That said, it is not easy to measure the value of tech transfer programs. The set of stakeholders is very diverse (see Table 4 for a list of the potential stakeholders for each strategy), and that makes it a challenge to find general agreement on the return on investment (ROI). My measurements of the impact and value were mostly indirect. For example, I would measure the success of tech forums by tracking data about audience size, submissions, percentage of submissions accepted for presentation, and general audience satisfaction. I also investigated what the forum presenters gained from their participation. Most of the authors of forum papers reported that they learned from the peer review process and audience feedback. Executive sponsors delighted at the downward trend of attendee “costs” and testimonials by product managers that highlighted reductions in time-to-market, improvements in product quality, and product innovations catalyzing increased company revenue.
Tech transfer activities work best when there is visible management support and stable funding. The two most important lessons I can share: Do not forget to build a broad base of executive support and do not rely on a single source for a program’s budget. A program with a single executive champion makes a program more prone to “cancellation,” unlike programs with federated sponsorship and budgeting.
The success of my five strategies led to industry recognition for me and the companies that implemented my strategies. For example:
- My receipt of Cisco, Qualcomm, and Nortel awards, e.g., Nortel President’s Award for R&D Partnerships
- American Society of Training and Development (ASTD) BEST Award for the QTech Forum
- Nortel, Qualcomm, and Cisco’s frequent recognition by Fortune magazine as a “Best Workplace”
Table 4. Summary of Five Strategies for Accelerating Innovation through Tech Transfer
In 2020, the COVID-19 pandemic drove companies and universities to move most of their collaborative activities to a virtual format. “Virtuality” has had positive impacts besides limiting the pandemic contagion. Many organizations have learned to initiate and sustain ongoing engagement with the tech community through university, company, or broad-spectrum conferences such as those sponsored by professional societies.
Going virtual increases the global reach and accessibility of a conference. It also reduces costs for participants and risks for organizers. Virtual options will undoubtedly multiply. All five of my tech transfer strategies will catalyze innovation, whether companies use face-to-face, virtual, or a mix of interaction modes.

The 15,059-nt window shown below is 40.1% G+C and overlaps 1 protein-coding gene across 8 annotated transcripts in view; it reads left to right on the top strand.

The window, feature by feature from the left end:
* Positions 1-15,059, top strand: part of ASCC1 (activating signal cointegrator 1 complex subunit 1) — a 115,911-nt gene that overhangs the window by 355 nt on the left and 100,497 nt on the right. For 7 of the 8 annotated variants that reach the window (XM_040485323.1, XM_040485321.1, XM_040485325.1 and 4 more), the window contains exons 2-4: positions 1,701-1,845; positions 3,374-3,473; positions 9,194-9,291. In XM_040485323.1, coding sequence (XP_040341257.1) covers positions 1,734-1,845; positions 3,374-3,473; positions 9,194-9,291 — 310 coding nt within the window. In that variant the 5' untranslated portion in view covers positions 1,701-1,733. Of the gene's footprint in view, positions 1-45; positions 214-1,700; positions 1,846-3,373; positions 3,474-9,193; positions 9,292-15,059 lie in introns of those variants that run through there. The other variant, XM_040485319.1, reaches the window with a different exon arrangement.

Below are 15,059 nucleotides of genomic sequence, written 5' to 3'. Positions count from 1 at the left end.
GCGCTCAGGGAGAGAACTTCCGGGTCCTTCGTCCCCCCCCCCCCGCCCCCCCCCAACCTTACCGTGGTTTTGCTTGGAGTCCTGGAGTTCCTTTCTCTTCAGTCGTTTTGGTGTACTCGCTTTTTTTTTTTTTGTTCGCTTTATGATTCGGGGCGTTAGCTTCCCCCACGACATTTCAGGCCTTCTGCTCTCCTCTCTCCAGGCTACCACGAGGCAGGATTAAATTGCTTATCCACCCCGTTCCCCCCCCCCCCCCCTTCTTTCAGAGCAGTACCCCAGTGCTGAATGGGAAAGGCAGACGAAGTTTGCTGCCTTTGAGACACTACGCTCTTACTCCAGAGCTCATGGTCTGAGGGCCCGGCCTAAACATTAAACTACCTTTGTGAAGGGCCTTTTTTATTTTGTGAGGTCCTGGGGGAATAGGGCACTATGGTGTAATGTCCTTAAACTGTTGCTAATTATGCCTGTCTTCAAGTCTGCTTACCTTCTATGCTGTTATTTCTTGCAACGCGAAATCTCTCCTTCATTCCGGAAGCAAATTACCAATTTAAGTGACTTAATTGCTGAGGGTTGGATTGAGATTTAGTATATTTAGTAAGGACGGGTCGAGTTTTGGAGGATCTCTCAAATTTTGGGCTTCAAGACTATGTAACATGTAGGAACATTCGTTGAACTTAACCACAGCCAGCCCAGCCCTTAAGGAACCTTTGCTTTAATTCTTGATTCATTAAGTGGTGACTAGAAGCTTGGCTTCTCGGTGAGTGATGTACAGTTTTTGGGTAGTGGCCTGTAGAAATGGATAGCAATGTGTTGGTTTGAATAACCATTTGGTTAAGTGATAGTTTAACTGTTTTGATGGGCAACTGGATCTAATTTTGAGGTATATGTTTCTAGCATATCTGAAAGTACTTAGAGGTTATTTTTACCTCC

I learned an important lesson early in my career: tech transfer can have unanticipated side effects. Although my initial task was to guide the incubation and adoption of “best practices,” I discovered that my strategies accelerated innovation in other positive ways (see Table 4). Tech transfer through knowledge sharing helps to bring new staff members on board, captures and records corporate memory, busts corporate silos, fosters collaboration across business units, and harnesses employee enthusiasm to catalyze innovation. My
co-authored workshop paper at ACM/IEEE ICSE , “Agile Deconstructed” keynote , and publication portfolio  illustrate how my personal journey has influenced my perspectives on tech transfer.
My experiences, captured in the five strategies described in this report, have highlighted for me the power and value of catalyzing tech transfer through knowledge sharing. My experiences have taught me to be patient, persistent, adaptive, and to approach challenges incrementally. When I initiated tech transfer strategies at BNR/Nortel and implemented virtual programs at Qualcomm, Cisco, HP, and Innoxec, I did not imagine a situation where a global pandemic would trigger the worldwide adoption of virtual tech transfer and knowledge sharing strategies. With the challenges faced by a socially distant world, these five strategies will continue to contribute to a collaborative knowledge sharing fabric which can effectively catalyze and accelerate innovation in a virtually proximate world.
Thanks go to Ken Power, Dennis Mancl, Landon Noll, Robert Crawhall, Priya Marsonia and the thousands of colleagues that participated in my conferences, forums, panels, workshops, and other tech transfer programs.